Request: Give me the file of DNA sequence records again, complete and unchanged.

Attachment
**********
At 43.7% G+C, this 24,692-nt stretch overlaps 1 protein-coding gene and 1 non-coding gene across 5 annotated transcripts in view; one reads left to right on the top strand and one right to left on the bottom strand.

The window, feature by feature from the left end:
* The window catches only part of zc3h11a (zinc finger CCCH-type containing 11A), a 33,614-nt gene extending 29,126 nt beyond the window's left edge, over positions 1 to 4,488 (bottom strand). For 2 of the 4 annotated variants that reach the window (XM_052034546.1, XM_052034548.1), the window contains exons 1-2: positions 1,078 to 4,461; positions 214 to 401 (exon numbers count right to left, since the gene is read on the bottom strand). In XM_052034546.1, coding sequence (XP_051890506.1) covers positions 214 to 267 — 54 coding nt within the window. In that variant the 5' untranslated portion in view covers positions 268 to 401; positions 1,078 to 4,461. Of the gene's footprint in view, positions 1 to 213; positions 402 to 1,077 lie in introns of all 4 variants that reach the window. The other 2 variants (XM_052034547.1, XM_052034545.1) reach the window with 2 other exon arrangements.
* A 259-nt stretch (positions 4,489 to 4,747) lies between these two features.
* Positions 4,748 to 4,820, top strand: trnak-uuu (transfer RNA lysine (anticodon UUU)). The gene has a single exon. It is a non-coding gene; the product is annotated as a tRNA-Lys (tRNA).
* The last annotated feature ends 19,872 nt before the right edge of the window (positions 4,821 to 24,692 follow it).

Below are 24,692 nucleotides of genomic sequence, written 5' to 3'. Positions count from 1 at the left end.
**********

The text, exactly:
At 43.7% G+C, this 24,692-nt stretch overlaps 1 protein-coding gene and 1 non-coding gene across 5 annotated transcripts in view; one reads left to right on the top strand and one right to left on the bottom strand.

The window, feature by feature from the left end:
* The window catches only part of zc3h11a (zinc finger CCCH-type containing 11A), a 33,614-nt gene extending 29,126 nt beyond the window's left edge, over positions 1 to 4,488 (bottom strand). For 2 of the 4 annotated variants that reach the window (XM_052034546.1, XM_052034548.1), the window contains exons 1-2: positions 1,078 to 4,461; positions 214 to 401 (exon numbers count right to left, since the gene is read on the bottom strand). In XM_052034546.1, coding sequence (XP_051890506.1) covers positions 214 to 267 — 54 coding nt within the window. In that variant the 5' untranslated portion in view covers positions 268 to 401; positions 1,078 to 4,461. Of the gene's footprint in view, positions 1 to 213; positions 402 to 1,077 lie in introns of all 4 variants that reach the window. The other 2 variants (XM_052034547.1, XM_052034545.1) reach the window with 2 other exon arrangements.
* A 259-nt stretch (positions 4,489 to 4,747) lies between these two features.
* Positions 4,748 to 4,820, top strand: trnak-uuu (transfer RNA lysine (anticodon UUU)). The gene has a single exon. It is a non-coding gene; the product is annotated as a tRNA-Lys (tRNA).
* The last annotated feature ends 19,872 nt before the right edge of the window (positions 4,821 to 24,692 follow it).

Below are 24,692 nucleotides of genomic sequence, written 5' to 3'. Positions count from 1 at the left end.